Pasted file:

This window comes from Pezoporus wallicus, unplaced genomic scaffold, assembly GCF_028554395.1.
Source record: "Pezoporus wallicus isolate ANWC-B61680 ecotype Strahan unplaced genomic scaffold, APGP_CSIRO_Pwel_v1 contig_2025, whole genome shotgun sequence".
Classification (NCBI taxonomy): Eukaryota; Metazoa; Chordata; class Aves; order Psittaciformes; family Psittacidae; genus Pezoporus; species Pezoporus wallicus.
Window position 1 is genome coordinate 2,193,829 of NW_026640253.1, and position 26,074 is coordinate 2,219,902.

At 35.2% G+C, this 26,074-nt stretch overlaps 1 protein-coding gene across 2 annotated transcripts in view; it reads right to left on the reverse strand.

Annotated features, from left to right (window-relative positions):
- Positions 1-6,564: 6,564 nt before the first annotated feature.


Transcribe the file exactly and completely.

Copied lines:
This window comes from Pezoporus wallicus, unplaced genomic scaffold, assembly GCF_028554395.1.
Source record: "Pezoporus wallicus isolate ANWC-B61680 ecotype Strahan unplaced genomic scaffold, APGP_CSIRO_Pwel_v1 contig_2025, whole genome shotgun sequence".
Classification (NCBI taxonomy): Eukaryota; Metazoa; Chordata; class Aves; order Psittaciformes; family Psittacidae; genus Pezoporus; species Pezoporus wallicus.
Window position 1 is genome coordinate 2,193,829 of NW_026640253.1, and position 26,074 is coordinate 2,219,902.

At 35.2% G+C, this 26,074-nt stretch overlaps 1 protein-coding gene across 2 annotated transcripts in view; it reads right to left on the reverse strand.

Annotated features, from left to right (window-relative positions):
- Positions 1-6,564: 6,564 nt before the first annotated feature.